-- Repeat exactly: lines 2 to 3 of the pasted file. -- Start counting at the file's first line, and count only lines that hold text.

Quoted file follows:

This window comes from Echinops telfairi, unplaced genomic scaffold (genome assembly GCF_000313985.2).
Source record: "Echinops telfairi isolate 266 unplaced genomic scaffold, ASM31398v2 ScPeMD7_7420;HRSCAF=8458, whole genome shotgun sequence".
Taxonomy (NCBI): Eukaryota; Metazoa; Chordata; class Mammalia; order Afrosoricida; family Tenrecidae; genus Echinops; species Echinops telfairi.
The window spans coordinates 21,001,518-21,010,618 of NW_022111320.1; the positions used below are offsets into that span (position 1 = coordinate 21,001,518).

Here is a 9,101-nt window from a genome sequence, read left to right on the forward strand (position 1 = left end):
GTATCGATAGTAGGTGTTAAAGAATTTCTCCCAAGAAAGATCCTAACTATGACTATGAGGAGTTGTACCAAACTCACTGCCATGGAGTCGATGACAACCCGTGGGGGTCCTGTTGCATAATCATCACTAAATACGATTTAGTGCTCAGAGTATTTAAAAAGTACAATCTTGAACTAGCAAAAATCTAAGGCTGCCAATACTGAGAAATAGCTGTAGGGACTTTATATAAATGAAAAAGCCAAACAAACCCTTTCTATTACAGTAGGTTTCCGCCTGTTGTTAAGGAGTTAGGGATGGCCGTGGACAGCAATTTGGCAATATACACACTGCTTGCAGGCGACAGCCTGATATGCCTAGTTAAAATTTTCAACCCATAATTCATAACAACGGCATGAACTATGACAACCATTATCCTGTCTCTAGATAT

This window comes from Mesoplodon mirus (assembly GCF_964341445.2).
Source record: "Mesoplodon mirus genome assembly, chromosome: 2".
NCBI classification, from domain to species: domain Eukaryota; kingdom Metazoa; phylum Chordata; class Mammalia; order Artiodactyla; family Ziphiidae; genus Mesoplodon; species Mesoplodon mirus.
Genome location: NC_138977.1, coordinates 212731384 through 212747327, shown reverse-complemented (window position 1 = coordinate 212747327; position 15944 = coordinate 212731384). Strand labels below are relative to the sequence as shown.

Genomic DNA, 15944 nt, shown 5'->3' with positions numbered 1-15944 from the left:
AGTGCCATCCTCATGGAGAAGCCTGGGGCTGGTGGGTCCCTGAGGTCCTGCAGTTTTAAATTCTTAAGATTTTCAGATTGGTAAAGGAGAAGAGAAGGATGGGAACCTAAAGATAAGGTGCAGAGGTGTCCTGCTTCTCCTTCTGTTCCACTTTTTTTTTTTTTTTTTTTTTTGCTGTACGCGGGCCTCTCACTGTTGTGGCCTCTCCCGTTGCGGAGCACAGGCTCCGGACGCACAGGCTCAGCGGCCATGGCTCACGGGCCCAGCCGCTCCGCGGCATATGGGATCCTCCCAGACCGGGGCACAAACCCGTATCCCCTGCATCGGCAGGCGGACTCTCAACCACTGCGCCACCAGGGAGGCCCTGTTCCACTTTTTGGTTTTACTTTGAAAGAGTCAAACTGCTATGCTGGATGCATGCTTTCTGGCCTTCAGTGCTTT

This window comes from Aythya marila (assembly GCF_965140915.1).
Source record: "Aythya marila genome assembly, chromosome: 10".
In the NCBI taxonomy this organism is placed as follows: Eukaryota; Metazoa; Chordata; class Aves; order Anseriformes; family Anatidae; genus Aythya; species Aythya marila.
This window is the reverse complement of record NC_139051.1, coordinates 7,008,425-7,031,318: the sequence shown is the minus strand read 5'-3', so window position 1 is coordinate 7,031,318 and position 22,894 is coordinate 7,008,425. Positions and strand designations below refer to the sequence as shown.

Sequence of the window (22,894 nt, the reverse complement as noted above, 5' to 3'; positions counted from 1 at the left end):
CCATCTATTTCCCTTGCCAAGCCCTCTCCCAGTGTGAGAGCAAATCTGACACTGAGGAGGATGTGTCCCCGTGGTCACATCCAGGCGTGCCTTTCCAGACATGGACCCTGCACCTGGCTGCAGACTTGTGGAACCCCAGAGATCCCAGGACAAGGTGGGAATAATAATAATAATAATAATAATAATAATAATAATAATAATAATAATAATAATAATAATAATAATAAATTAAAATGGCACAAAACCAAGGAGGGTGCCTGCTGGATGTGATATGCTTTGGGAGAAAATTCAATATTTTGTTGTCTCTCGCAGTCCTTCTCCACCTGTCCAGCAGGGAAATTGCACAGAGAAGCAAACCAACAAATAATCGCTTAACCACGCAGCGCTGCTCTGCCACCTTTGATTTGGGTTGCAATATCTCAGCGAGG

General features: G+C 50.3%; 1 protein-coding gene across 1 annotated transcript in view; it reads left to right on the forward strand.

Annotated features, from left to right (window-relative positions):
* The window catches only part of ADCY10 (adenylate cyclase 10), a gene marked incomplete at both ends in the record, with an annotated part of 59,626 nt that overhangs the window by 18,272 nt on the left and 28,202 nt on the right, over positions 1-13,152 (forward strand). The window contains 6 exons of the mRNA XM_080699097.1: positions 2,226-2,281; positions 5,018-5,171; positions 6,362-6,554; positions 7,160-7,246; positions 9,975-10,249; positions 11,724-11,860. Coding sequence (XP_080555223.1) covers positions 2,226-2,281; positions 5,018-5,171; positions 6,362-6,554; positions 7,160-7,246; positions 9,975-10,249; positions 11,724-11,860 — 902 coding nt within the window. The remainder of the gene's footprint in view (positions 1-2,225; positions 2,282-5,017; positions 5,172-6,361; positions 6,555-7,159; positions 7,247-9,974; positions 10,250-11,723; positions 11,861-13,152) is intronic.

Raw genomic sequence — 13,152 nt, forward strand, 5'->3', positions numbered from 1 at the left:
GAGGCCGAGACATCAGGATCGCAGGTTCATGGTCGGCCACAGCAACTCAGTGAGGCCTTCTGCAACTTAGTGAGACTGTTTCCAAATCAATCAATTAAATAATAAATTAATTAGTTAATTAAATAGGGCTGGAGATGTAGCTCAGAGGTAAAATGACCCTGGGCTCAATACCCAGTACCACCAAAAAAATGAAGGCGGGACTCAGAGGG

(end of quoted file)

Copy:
Source record: "Echinops telfairi isolate 266 unplaced genomic scaffold, ASM31398v2 ScPeMD7_7420;HRSCAF=8458, whole genome shotgun sequence".
Taxonomy (NCBI): Eukaryota; Metazoa; Chordata; class Mammalia; order Afrosoricida; family Tenrecidae; genus Echinops; species Echinops telfairi.